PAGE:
Species At Risk

Goldenseal

(Hydrastis canadensis)

Threatened

Goldenseal

Description

Goldenseal is a perennial herb with an erect stem covered with fine hair that can grow up to 50 centimetres high. It has three leaves, one at the base and two on the upper part of the stem. Leaves are five-lobed, doubly toothed, reaching a width of 25 centimetres. The flowers are distinctive in that they lack showy petals or sepals but have conspicuous, showy white stamens. The inedible fruit resembles a dark red raspberry and contains up to 30 small, dark brown or black seeds. The common name of the plant refers to the bright yellow bulb that bears the scars of previous stems and resembles the wax seals once used to close letters.

Action we are taking:

Range

Goldenseal is widespread, but rare, throughout its eastern North American range, which extends from southern Ontario and New England south to Georgia and Arkansas and west to Kansas and Oklahoma. In Canada, it is found only in extreme southwestern Ontario in the Carolinian Zone.

Habitat

Goldenseal grows in rich, moist semi-open to closed areas of deciduous forests. It is found at periodically flooded upland sites and in moist lowlands near floodplains. It is associated with Red Oak, Sugar Maple, Hawthorns, Shagbark Hickory, Ironwood and Basswood. The species typically grows in disturbed areas where trees have fallen, or next to recreational paths or woodland edges. It prefers sandy loam, loam soils or clay soils depending on whether it is growing in an upland or lowland area.

Threats

Habitat loss and degradation is the primary threat to Goldenseal, along with changes to flooding and drainage regimes. Harvesting for medicinal uses is also considered a significant threat as almost all of the Goldenseal sold in Canada comes from wild populations.

Protection

Goldenseal receives protection under Ontario’s Endangered Species Act and the federal Species at Risk Act.

What You Can Do to Help Goldenseal

  • The Ministry of Natural Resources tracks species at risk such as Goldenseal. You can use a handy online form to report your sightings to the Natural Heritage Information Centre. Photographs with specific locations or mapping coordinates are always helpful. nhic.mnr.gov.on.ca
  • Report any illegal activity related to plants and wildlife to 1-877-TIPS-MNR (847-7667).
  • Private land owners have a very important role to play in species at risk recovery. If you find Goldenseal on your property, you may be eligible for stewardship programs that support the protection and recovery of species at risk and their habitats.
  • Consult the Ministry of Natural Resources when working around forests for information on provincial regulations and best management practices to protect these important habitats. Call toll free 1-800-667-1940 or visit the Ministry website at http://www.mnr.gov.on.ca/en/ContactUs/2ColumnSubPage/STEL02_179002.html .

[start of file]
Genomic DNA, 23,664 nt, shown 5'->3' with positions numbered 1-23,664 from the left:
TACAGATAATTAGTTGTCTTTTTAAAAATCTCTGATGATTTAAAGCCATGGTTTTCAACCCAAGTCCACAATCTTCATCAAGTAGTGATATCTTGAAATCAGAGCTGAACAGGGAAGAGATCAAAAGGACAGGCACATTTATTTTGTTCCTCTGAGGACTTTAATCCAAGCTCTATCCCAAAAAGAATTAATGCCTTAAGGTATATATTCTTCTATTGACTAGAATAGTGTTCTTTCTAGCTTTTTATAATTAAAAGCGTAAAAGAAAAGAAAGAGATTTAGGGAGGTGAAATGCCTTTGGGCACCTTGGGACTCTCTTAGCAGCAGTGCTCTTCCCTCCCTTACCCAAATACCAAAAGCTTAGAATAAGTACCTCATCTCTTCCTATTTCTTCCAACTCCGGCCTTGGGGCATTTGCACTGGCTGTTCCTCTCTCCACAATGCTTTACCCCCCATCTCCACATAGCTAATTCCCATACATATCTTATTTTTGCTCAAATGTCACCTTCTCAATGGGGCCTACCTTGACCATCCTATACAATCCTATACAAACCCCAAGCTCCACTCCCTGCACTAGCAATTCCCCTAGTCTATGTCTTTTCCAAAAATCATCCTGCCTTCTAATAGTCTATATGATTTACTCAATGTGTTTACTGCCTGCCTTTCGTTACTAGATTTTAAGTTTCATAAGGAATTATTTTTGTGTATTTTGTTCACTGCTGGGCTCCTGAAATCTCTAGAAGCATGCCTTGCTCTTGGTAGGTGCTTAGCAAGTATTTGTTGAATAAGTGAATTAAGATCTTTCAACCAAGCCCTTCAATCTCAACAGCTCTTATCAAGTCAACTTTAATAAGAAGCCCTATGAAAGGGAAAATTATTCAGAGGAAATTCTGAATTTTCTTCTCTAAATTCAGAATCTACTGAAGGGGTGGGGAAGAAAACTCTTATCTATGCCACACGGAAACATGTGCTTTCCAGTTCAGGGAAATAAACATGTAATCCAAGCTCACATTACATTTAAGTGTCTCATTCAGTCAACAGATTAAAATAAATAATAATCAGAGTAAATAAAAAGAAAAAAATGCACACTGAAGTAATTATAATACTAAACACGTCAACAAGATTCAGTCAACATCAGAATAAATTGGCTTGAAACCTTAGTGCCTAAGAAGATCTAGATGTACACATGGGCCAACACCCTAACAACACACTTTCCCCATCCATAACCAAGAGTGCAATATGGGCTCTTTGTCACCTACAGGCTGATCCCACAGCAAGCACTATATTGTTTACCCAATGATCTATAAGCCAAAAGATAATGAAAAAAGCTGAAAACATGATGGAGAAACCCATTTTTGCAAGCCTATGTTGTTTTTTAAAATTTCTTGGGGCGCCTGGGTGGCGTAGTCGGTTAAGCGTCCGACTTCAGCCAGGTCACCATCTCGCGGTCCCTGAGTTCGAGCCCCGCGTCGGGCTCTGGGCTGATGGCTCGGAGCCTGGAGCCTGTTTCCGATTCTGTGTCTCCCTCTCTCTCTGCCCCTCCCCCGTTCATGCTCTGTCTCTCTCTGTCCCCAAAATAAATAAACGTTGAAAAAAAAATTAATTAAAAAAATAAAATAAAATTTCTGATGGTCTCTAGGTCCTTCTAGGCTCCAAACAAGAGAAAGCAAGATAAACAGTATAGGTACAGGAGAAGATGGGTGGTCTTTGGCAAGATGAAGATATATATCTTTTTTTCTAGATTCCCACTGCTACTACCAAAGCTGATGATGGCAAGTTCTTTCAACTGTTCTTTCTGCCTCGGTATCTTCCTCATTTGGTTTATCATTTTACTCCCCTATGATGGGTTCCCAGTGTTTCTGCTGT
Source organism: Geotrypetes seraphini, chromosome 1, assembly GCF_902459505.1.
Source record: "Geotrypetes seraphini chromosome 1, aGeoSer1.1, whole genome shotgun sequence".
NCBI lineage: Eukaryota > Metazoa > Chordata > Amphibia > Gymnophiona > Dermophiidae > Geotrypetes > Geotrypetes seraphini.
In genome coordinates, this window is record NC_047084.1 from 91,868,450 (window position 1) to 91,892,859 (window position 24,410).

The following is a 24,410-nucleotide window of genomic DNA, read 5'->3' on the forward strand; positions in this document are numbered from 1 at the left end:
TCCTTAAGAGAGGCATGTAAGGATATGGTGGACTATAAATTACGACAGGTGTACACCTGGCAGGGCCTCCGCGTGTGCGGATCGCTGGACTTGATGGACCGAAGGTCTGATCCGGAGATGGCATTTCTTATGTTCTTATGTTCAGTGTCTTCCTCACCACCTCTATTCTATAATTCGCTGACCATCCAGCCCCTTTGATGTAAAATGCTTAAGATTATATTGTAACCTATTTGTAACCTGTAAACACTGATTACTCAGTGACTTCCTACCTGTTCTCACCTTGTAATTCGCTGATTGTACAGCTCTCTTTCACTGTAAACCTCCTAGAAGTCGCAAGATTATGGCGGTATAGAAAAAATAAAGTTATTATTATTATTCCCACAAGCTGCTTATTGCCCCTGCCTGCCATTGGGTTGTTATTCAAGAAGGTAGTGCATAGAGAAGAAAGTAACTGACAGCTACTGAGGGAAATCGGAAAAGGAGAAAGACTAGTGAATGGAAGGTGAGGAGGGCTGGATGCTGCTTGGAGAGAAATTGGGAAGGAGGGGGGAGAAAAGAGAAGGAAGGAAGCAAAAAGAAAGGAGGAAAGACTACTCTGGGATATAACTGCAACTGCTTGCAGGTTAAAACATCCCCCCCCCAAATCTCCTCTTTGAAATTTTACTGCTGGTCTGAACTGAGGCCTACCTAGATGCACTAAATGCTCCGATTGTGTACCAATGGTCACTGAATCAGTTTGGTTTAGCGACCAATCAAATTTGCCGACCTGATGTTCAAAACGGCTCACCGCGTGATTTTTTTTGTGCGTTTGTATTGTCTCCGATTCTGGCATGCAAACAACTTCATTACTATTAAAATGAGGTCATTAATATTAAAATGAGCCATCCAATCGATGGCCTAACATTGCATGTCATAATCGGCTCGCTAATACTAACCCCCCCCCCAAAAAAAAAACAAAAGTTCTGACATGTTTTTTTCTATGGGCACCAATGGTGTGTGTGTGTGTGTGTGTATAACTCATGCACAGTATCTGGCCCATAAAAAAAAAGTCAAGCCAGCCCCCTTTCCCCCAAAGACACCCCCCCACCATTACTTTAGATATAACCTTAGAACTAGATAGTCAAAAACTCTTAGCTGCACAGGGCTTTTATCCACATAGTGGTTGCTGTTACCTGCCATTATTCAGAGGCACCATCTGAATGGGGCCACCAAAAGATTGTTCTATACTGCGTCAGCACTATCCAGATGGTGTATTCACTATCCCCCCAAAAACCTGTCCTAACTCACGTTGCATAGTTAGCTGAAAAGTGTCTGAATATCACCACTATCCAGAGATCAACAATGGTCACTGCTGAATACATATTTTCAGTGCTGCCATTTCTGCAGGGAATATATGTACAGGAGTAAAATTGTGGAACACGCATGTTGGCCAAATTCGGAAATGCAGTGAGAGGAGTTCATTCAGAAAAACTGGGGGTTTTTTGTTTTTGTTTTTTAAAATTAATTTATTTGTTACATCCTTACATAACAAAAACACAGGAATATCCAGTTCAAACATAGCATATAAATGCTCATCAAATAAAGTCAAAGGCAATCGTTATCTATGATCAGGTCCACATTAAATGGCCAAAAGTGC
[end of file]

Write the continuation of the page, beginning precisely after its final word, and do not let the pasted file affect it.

• The Carolinian forests of southern Ontario support an amazing diversity of plants and wildlife, including many species at risk. Carolinian Canada is working to help recover species at risk and their habitats. For more information, visit: www.carolinian.org/SpeciesHabitats.htm.
  • Volunteer with your local nature club or provincial park to participate in surveys or stewardship work focused on species at risk.
  • The Canada-Ontario Farm Stewardship Program is available to farmers registered under the Canada-Ontario Environmental Farm Plan to encourage greater protection and conservation of habitat for species at risk. Find more information at www.omafra.gov.on.ca/english/environment/efp/efp.htm .

Did you know?

A tea made from the roots of Goldenseal was used in traditional aboriginal medicine to treat a variety of complaints including ulcerated or inflamed mucous membranes. This plant continues to be popular in herbal medicine today, but only farm-grown Goldenseal should be used owing to its extreme rarity in the wild.

Did you know?

Goldenseal is one of the few at-risk woodland plants that do well in disturbed sites. Natural forms of disturbance includes fallen trees that opens up areas to light, and foraging by wildlife that results in soil turnover.

Did you know?

The seeds of Goldenseal may remain dormant in the soil for about 10 months from late July to early May before emerging. However, seedling establishment in Ontario is very low.


The Endangered Species Act


Contact your local ministry office


Often the best source of local information on species at risk is your nearest ministry office. Call with your questions or concerns.